The best way to adhere to the standards set forth by the Word Wide Web Commission and other online bodies is to use standards validation tools and online sandboxes that check for adherence to standards on an on-the-fly basis. The good news for developers is that there are plenty of these tools, each with their own unique features and benefits, and they’ll help produce universal, standards-valid sites every time.
At CSS Desk, web designers will find a tool that looks much like a desktop WYSIWYG design tool. It includes a sidebar panel with both an HTML entry form and a CSS form, and it uses its own code-parsing service to produce a website on the righthand side of the page. At first place, CSSDesk looks like a computer-aided design, or CAD, program. All CSS and HTML is displayed on a blue background that adheres to a strict grid pattern; all code placed into the HTML and CSS boxes is color-coded for easy editing and modification as the process goes on.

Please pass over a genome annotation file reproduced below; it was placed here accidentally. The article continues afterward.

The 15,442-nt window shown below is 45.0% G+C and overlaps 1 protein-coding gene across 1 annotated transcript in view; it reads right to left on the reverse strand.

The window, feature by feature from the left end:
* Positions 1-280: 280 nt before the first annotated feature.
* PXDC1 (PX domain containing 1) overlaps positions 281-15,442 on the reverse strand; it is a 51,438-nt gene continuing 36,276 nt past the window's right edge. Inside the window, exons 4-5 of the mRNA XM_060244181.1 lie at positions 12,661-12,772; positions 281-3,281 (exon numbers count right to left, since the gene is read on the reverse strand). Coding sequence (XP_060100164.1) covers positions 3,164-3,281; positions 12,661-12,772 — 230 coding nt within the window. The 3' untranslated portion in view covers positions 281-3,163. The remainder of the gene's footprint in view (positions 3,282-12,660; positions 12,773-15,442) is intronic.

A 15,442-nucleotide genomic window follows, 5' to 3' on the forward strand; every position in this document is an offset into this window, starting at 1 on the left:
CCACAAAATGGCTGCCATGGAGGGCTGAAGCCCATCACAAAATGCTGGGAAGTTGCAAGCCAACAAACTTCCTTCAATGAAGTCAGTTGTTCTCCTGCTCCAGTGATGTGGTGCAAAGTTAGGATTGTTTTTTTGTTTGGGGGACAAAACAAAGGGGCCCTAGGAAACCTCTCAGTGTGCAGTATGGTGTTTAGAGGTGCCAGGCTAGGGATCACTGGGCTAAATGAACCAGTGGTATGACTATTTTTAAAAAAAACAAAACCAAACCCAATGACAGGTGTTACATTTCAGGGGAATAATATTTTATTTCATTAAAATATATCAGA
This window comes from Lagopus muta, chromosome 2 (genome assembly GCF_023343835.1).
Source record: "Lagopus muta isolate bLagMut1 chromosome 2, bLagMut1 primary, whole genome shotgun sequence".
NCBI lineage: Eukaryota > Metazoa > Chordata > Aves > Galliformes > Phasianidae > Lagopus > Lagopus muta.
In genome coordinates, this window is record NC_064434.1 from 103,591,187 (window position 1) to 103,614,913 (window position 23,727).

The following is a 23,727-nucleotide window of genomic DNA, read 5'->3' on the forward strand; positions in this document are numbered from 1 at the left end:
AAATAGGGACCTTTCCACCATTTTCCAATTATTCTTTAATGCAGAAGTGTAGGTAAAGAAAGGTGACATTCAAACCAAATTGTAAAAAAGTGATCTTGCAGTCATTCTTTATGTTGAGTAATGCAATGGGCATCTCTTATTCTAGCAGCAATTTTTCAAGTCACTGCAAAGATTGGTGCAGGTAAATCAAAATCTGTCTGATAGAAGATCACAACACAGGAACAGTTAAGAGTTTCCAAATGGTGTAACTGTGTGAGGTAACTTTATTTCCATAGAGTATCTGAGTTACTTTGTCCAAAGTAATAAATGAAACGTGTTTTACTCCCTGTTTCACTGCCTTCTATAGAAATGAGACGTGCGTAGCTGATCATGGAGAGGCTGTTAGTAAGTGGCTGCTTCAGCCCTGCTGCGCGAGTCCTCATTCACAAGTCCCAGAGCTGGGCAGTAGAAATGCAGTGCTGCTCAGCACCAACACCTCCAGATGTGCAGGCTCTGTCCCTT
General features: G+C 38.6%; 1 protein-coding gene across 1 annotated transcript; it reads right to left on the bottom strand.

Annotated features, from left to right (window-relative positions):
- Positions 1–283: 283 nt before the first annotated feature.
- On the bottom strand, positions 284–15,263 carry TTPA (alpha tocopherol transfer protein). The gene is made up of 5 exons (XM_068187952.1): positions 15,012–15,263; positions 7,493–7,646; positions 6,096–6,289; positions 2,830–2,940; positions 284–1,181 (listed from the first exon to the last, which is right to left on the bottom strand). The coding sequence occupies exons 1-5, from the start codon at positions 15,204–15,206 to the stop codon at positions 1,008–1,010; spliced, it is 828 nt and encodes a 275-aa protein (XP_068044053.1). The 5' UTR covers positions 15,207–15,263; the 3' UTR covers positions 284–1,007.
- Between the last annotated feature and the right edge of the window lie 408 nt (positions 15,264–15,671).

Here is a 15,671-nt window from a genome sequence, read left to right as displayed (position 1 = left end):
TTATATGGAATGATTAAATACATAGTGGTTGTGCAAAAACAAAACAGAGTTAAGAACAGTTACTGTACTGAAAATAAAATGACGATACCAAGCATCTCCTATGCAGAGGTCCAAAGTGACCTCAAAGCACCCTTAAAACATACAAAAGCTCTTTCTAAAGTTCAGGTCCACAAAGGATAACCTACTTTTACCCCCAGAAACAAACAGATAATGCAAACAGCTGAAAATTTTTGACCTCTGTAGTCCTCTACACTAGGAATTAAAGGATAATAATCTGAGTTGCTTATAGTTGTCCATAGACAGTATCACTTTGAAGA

The great thing about CSS Desk is that the service facilitates many of the ideals associated with standards-based web design. Those who design for content management software platforms, like Joomla and others, will be treated to an exceedingly easy way to adhere to the popular grid layout. They’ll also find it really easy to create and place code, thanks in no small part to the color-code entry boxes. When the design work is done, it can be downloaded or shared with other individuals using a simple toolbar at the top of the page.
In addition to validation, the Fiddle Salad website offers “beautifying” services for almost every type of code they support. That makes things a bit easier to read, with the proper formatting and indents automatically placed throughout the code. Overall, the site is highly useful for a wide variety of developers.
Lots of Great Solutions for Standards-Valid Code
With so many robust tools to not only validate code, but aid in its semantically-sound creation, there is simply no excuse to offer up a website that does not adhere to web standards. Validators exist for everything from HTML to Python, CoffeeCup to CSS, and developers would do well to use these tools for all they’re worth as they create their next designs.